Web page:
Vivekanad Gupta Corinne Watson Daniel Zinshteyn
 
Extramural Affiliations
Publications

Selected Publications

Malik, R., Lelkes, P.I., Cukierman, E. Biomechanical and biochemical remodeling of stromal extracellular matrix in cancer. Trends in Biotech, 33(4):230-236, 2015. PMCID: PMC4380578 [PubMed]

Rybinski, B., Franco-Barraza, J., and Cukierman, E. The wound healing, chronic fibrosis and cancer progression triad, Physiological Genomics, 46(7):223-244, 2014. PMCID: PMC4035661 [PubMed]

 

Håkanson M, Kobel S, Lutolf MP, Textor M, Cukierman E*, Charnley M*. Controlled Breast Cancer Microarrays for the Deconvolution of Cellular Multilayering and Density Effects upon Drug Responses. PLoS ONE 2012;7(6): e40141. doi:10.1371/journal.pone.0040141 (*co-corresponding author). PLoS ONE [PubMed]

Gupta V, Bassi DE, Simons JD, Devarajan K, Al-Saleem T, Uzzo RG, Cukierman E. Elevated expression of stromal palladin predicts poor clinical outcome in renal cell carcinoma. PLoS One. 2011;6(6):e21494. Epub 2011 Jun 28. PubMed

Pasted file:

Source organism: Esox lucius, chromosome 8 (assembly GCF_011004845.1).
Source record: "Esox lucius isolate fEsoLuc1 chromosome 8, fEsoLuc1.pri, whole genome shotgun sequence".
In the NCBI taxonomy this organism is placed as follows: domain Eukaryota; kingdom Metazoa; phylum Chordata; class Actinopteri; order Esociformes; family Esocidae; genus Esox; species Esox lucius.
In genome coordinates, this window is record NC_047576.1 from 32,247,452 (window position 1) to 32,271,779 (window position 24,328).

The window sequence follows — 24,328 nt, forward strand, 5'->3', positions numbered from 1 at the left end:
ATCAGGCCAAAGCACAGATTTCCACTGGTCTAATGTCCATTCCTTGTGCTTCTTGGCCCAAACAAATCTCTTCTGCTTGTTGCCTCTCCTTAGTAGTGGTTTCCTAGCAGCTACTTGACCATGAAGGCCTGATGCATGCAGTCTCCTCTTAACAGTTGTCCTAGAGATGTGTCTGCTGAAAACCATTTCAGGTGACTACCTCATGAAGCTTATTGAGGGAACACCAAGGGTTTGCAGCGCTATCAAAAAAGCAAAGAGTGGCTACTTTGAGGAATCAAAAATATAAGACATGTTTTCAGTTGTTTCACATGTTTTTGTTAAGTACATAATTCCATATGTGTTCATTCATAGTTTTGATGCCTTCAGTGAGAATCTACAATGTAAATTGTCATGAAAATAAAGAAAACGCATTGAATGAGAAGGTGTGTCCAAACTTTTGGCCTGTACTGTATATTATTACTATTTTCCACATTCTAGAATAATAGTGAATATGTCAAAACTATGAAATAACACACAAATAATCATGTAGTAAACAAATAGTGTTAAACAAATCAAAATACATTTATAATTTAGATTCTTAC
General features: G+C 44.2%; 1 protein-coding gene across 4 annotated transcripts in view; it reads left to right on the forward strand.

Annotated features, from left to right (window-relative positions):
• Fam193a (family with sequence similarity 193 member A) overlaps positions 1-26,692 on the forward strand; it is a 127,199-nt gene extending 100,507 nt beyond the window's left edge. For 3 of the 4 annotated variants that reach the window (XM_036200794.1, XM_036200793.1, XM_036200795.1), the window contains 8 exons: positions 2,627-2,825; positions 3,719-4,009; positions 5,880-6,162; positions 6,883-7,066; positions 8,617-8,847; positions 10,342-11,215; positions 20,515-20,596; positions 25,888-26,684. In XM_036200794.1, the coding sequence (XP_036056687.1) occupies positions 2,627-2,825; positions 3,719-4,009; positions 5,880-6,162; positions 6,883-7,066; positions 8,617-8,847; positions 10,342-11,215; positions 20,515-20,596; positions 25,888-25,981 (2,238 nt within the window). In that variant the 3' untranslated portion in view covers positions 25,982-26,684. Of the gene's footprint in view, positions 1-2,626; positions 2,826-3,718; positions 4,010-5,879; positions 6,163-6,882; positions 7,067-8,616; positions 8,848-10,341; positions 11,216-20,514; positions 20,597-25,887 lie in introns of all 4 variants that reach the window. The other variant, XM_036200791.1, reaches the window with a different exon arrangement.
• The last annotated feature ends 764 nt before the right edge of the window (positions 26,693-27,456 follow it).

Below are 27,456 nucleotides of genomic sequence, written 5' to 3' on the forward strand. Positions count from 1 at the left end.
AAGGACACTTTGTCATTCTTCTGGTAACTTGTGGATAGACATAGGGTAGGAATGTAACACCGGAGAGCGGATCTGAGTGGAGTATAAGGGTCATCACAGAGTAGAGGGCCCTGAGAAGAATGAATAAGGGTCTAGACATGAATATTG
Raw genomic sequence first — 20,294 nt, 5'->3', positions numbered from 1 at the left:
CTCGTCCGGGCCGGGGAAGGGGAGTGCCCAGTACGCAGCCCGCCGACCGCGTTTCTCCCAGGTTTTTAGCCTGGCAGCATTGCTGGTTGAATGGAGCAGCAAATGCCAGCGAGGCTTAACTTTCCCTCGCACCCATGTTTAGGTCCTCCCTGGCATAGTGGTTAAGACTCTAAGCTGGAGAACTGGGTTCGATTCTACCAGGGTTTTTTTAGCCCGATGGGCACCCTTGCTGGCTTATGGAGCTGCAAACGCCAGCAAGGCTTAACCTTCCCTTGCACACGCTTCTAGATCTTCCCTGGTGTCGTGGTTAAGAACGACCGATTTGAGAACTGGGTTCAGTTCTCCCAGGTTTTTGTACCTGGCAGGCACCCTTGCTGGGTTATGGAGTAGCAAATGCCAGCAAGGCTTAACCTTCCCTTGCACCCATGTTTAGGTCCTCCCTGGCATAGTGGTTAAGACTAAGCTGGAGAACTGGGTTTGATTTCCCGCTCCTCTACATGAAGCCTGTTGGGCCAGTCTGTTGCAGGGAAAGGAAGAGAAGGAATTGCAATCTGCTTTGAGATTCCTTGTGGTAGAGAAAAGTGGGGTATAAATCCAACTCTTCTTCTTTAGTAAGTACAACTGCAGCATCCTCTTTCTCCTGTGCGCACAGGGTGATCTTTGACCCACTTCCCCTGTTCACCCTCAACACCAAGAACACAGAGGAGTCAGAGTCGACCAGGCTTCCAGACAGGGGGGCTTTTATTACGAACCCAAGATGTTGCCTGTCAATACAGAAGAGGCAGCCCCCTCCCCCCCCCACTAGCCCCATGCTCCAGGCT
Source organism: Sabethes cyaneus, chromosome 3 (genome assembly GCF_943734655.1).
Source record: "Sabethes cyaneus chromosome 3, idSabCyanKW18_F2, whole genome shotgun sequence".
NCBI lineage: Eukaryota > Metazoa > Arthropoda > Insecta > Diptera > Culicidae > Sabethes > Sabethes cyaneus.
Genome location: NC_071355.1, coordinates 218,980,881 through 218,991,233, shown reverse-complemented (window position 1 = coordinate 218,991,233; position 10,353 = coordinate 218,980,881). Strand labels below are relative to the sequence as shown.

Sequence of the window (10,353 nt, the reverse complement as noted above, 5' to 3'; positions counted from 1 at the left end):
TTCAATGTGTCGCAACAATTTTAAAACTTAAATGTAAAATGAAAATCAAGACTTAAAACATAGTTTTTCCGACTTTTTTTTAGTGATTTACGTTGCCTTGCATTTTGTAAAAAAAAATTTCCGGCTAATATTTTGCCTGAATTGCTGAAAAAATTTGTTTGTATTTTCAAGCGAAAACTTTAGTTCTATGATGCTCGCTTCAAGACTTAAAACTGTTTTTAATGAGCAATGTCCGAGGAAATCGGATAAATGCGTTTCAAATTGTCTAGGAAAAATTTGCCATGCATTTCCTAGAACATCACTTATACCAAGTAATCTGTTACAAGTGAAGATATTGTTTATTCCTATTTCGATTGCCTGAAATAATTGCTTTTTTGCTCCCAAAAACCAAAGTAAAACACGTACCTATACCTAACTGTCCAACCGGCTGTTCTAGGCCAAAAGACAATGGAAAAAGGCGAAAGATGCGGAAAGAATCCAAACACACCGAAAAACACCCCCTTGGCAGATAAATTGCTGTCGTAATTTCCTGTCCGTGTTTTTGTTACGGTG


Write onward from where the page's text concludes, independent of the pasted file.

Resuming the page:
Goetz JG, Minguet S, Navarro-Lérida I, Lazcano JJ, Samaniego R, Calvo E, Tello M, Osteso-Ibáñez T, Pellinen T, Echarri A, Cerezo A, Klein-Szanto AJ, Garcia R, Keely PJ, Sánchez-Mateos P, Cukierman E, Del Pozo MA. Biomechanical remodeling of the microenvironment by stromal caveolin-1 favors tumor invasion and metastasis. Cell. 2011 Jul 8;146(1):148-63. PubMed

Lee HO, Mullins SR, Franco-Barraza J, Valianou M, Cukierman E*, Cheng JD*. FAP-overexpressing fibroblasts produce an extracellular matrix that enhances invasive velocity and directionality of pancreatic cancer cells. BMC Cancer. 2011 Jun 13;11(1):245. (* co-corresponding author). PubMed

Kwon Y, Cukierman E*, Godwin AK*. Differential expressions of adhesive molecules and proteases define mechanisms of ovarian tumor cell matrix penetration/invasion. PLoS One. 2011 Apr 19;6(4):e18872. (* co-corresponding author). PubMed